A fourth attorney is planning to leave the office in the coming weeks, Hopkins confirmed in an earlier interview with the Tribune. However, she refused to name that person or state when the person’s last day of work would be.
Hopkins rejected a public records request made by the Tribune seeking the names of deputy county attorneys who had submitted letters of resignation to her in the past five weeks. The Tribune has filed an appeal of that rejection with the Nebraska Attorney General Office.
“I have six total attorneys in this office. When the office is fully staffed, it is five deputy (attorneys) and me. I have five attorneys (right now) with two leaving within the next month. I am replacing the people who are leaving. I am expecting to have replacements in for the people who are leaving,” Hopkins said in an earlier interview with the Tribune. “It is not unusual for there to be a change in administration in office, and as a result in change of leadership, there be a change in staff.”
Shotkoski willing to discuss helping county
That shortage of staff is concerning, Shotkoski added, and he said he’d be willing to sit down with Hopkins to discuss her legal philosophies and possibly help her in the short term until permanent attorneys are hired.
“I thought, if she needs some help, I might get in touch with her. To work until she hires full-time. I don’t know if I would want to do something long-term. I might be interested … to get her through the gap until she gets fully staffed up again,” he added. “I know how hard it can be to run an office when you don’t have enough people there to help you out. I’ve been through that, it can be incredibly difficult. I have a good relationship with local law enforcement.”
Shotkoski also said he did not know why or how the state bar association added him to its online listing as an employee of the Dodge County Attorney Office this week.
“That is probably where (rumors) are coming from,” he said. “As of now, the official answer is: no, I am not employed there. I’ve only been home a few weeks. I saw (the Tribune) article, and I’ve only discussed it with my wife.”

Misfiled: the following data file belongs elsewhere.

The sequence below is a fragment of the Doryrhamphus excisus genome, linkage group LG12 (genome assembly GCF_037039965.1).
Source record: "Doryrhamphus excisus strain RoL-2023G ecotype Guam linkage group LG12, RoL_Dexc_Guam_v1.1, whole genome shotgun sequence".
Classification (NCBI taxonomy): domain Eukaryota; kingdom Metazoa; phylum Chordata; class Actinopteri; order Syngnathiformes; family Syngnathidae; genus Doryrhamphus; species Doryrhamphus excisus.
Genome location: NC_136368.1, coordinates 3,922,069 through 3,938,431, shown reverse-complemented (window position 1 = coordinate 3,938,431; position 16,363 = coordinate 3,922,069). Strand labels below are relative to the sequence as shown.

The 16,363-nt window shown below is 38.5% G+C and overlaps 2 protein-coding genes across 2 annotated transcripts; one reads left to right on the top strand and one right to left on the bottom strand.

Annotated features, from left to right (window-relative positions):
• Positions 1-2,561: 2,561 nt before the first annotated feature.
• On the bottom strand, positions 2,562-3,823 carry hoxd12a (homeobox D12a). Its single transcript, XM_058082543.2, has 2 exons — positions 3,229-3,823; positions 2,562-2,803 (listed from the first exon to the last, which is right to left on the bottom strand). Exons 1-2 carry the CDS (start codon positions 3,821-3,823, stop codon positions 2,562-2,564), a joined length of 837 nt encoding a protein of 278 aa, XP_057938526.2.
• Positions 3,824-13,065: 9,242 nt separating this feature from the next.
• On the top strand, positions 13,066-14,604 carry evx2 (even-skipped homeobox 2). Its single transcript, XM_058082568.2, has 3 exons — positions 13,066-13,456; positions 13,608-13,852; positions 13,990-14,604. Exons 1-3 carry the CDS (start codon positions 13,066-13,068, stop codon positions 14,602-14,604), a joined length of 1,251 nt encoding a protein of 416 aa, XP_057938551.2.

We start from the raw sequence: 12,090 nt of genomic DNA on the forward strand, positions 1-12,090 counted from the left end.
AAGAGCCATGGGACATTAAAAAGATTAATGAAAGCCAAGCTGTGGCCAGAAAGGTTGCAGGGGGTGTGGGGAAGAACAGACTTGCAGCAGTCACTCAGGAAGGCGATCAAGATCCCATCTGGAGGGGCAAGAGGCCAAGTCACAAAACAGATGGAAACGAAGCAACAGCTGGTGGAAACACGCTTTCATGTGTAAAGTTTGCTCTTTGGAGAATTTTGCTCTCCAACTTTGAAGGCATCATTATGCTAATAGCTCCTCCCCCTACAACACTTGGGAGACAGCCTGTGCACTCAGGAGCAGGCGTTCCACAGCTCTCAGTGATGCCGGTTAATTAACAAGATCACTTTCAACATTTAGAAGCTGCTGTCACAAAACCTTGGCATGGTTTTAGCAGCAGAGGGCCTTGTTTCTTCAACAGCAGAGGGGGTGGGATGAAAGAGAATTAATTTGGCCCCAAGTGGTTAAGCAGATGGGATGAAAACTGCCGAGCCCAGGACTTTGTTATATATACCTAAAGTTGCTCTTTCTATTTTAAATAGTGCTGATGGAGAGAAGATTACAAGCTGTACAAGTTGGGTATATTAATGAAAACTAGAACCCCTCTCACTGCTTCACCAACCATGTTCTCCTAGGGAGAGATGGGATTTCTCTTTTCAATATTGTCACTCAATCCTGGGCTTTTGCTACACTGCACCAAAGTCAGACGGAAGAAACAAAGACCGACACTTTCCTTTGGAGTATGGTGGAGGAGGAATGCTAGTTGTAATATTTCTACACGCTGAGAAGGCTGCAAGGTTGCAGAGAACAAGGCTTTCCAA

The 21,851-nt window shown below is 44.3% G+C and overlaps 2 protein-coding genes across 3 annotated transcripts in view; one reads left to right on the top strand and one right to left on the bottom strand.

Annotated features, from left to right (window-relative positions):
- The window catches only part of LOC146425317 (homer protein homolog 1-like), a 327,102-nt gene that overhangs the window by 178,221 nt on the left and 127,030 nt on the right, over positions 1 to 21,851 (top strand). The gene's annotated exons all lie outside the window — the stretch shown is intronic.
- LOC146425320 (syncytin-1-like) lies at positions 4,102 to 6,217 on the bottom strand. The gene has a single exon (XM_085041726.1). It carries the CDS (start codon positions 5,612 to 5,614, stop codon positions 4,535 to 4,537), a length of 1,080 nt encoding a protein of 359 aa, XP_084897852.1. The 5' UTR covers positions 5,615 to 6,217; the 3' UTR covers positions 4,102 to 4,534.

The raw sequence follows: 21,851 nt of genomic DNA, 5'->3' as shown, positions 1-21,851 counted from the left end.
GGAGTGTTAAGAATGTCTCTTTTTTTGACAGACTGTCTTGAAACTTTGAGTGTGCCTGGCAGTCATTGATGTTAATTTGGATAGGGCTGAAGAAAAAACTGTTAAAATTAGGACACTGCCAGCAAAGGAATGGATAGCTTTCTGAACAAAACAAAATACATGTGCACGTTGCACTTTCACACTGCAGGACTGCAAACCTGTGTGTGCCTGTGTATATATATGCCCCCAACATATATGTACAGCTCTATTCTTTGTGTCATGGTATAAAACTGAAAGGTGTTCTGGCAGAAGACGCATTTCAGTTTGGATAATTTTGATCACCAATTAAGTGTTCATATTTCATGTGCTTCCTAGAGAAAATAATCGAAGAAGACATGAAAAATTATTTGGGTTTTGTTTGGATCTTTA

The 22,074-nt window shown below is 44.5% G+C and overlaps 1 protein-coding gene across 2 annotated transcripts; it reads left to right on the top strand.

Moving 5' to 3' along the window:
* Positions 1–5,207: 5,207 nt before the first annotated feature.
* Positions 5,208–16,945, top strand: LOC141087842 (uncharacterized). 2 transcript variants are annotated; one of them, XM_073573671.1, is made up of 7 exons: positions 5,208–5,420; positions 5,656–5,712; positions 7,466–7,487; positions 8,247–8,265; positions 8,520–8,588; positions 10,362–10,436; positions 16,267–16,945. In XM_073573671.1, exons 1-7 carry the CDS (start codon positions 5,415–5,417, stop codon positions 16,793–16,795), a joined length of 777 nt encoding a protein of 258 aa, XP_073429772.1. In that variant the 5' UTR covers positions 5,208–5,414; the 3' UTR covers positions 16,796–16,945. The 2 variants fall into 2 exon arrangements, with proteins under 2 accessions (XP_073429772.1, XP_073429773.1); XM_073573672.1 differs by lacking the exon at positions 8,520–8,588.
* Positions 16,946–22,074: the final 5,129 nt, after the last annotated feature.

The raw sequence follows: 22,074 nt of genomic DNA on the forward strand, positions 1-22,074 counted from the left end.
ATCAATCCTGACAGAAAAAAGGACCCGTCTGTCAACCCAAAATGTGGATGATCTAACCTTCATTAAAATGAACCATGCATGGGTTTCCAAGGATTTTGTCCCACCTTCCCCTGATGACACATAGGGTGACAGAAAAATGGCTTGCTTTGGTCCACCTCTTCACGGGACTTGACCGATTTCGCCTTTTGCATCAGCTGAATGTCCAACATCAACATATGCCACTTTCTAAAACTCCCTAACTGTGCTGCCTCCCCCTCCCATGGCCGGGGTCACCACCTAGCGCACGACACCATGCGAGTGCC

Two days after the Tribune's initial article about the issue, Shotkoski's name was removed from the state bar associaiton website, which then only listed three staff: Hopkins, Drouillard and McLarty.
“I would like to visit with (Hopkins). I don’t want to jump on her toes, I’d rather talk to her,” he added. “The two of us may be fundamentally different and I may not want to work with her; I don’t know. I’ve never met her.”
Fremont is a familiar place for Shotkoski. In January 2011, he was hired as the city attorney for Fremont. A short two months later, Shotkoski was promoted to the role of interim city administrator, handling those jobs duties after Bob Hartwig resigned to take a job in Colorado.
In July 2011, former Mayor Scott Getzschman appointed Shotkoski as the official city administrator of Fremont, a position he held until June 2016 when he resigned to seek other employment opportunities.
Shotkoski was one of three former city employees who received severance payments from the city — $170,000 according to past Tribune reporting, as well as continued health insurance and other employee benefits for six months. Those payments drew a rebuke to the city by the Nebraska State Auditor Office for not being properly approved by the city council.
Shotkoski was most recently a deputy county attorney in Merrick County. From 1987 until 1996, Shotkoski worked as the head Merrick County Attorney, an elected position. He also has experience as the Grand Island city attorney, and briefly was the interim city administrator for Grand Island while the city recruited a full-time city administrator.